Why do producers choose to release weekly episodes of tv shows/cartoons/etc on Sundays?


It might be just a coincidence, but I have been noticing that most shows I watch that are released weekly, air on Sundays.

Is it really a thing? And if it is, what is the commercial reason behind it?

In: Other

The typical American family is most likely be home on Sundays. Church and then family days. Most jobs also don’t operate sunday so it’s likely to have the highest potential audience.

Sunday nights is the most coveted spot in live TV, with the potential for the largest at home audiences. Traditionally many of the most prestigious shows would be shown at 9 or 10 at night on a Sunday night in order to ensure it got maximum viewership. More viewers = more money

While once popular across all channels, over time, this time slot has now mostly been taking over by cable and premium networks (like HBO) showing their best programs at that time and broadcast stations like Fox aren’t quite as competitive there compared to going up against Game of Thrones.

NFL also has Sunday night games, which are generally the most watched NFL game of the week for the same reason, Sunday night has the potential for the largest at home audience.

Traditionally, the best slots for TV shows are in the evening time, Sunday through Thursday. The reason for that is, especially before DVR’s and streaming services changed the game, the best time slots were when the most people were likely to be at home, watching TV. Most people work during the daytime, so evening times after dinner are considered “prime time.” And people are most likely to go out or travel on Fridays and Saturdays, so those are considered the worst evenings – though Saturday can be great for kids’ programming like Saturday morning cartoons. In fact, Friday nights are often called the “death slot” because of how likely the shows that air on Fridays are to get low ratings and get canceled.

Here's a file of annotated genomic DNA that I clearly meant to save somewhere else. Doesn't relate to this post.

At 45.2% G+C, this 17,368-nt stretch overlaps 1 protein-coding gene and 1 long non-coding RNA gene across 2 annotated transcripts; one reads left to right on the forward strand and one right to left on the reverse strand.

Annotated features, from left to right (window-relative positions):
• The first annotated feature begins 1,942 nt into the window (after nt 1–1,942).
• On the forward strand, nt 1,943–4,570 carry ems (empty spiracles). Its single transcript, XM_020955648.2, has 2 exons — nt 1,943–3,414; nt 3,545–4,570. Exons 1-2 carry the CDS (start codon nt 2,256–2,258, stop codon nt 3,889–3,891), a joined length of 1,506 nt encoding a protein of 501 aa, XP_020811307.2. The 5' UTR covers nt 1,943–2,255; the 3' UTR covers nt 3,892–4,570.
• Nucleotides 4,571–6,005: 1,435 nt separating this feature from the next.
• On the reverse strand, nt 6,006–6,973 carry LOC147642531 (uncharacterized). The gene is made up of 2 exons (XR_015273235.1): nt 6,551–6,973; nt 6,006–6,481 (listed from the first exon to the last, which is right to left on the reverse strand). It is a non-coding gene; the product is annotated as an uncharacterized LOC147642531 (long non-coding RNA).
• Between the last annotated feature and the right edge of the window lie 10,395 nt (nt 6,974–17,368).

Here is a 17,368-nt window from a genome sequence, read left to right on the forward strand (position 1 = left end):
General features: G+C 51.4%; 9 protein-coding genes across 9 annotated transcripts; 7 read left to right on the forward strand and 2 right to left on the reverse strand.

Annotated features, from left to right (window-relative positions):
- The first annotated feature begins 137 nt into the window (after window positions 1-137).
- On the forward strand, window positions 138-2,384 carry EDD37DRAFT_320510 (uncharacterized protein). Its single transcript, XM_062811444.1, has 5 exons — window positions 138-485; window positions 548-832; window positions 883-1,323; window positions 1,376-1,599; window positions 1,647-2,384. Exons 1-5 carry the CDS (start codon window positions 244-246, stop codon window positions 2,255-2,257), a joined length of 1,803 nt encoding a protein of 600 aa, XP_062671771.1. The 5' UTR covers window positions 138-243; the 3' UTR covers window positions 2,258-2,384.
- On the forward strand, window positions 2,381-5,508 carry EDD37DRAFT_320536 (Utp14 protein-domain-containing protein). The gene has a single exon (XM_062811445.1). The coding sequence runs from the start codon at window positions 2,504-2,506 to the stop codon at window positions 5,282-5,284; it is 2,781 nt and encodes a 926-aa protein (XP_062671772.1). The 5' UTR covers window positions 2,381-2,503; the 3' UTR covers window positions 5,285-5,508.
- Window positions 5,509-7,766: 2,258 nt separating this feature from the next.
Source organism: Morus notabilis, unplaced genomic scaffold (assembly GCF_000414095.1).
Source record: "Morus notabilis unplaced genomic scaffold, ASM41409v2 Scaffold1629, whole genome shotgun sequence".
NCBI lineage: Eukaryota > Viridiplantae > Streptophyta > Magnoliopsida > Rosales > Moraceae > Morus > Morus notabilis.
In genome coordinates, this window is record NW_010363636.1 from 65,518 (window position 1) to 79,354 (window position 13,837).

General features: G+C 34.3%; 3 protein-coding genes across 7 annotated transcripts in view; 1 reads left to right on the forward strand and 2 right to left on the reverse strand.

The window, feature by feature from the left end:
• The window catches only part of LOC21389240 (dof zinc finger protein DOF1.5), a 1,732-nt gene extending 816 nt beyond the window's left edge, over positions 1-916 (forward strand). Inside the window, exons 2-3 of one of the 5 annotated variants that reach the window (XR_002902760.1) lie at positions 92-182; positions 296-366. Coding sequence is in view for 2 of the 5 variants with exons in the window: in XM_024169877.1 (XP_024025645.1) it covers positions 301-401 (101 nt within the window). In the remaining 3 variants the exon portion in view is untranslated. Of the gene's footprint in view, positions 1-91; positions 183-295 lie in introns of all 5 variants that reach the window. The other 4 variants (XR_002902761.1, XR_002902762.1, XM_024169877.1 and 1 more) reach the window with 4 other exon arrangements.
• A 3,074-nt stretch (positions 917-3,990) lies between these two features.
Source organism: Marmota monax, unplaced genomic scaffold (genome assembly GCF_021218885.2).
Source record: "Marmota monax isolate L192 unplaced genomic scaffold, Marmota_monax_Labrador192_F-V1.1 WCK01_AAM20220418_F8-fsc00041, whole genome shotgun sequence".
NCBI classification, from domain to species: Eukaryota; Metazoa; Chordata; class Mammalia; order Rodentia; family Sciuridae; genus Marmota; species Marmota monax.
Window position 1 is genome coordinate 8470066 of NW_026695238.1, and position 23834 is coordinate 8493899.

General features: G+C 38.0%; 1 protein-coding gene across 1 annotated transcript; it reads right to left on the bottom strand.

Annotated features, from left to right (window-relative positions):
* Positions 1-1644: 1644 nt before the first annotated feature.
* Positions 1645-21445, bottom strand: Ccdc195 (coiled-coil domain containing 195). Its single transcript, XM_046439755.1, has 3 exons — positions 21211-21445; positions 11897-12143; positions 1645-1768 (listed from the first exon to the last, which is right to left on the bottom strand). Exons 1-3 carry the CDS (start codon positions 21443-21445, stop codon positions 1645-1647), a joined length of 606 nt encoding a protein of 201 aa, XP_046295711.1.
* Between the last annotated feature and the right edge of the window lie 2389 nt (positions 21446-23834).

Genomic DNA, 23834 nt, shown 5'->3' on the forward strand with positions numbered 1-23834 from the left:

Of the good days for primetime TV, the premiere slots are typically Thursday night, because most people stay in and plan to go to out on Friday night, and Sunday night, because people are likely to be at home, relaxing and getting ready for the next week (and typically Wednesday is next in precedence). Shows that air in those times have a tendency to do better and pick up higher ratings, which means that good shows sometimes gravitate to those prime slots. After all, if your network has a new show that you want to succeed, you’ll try to put it in the best timeslot possible. And if you have a show on another night that’s doing well, it might be good to switch it to one of those dates, to take advantage of its popularity and get even more viewership and ad revenue.

Basically, good shows are more likely to air on Sundays or Thursdays, on the major networks at least – those slots tend to select for the best quality programming, so our favorite shows are more likely to air on those days. Though, of course, streaming is changing the game a bit, with Netflix and Hulu releasing shows on any day, and Disney+ choosing to release everything on Fridays, hoping to get a big weekend boost.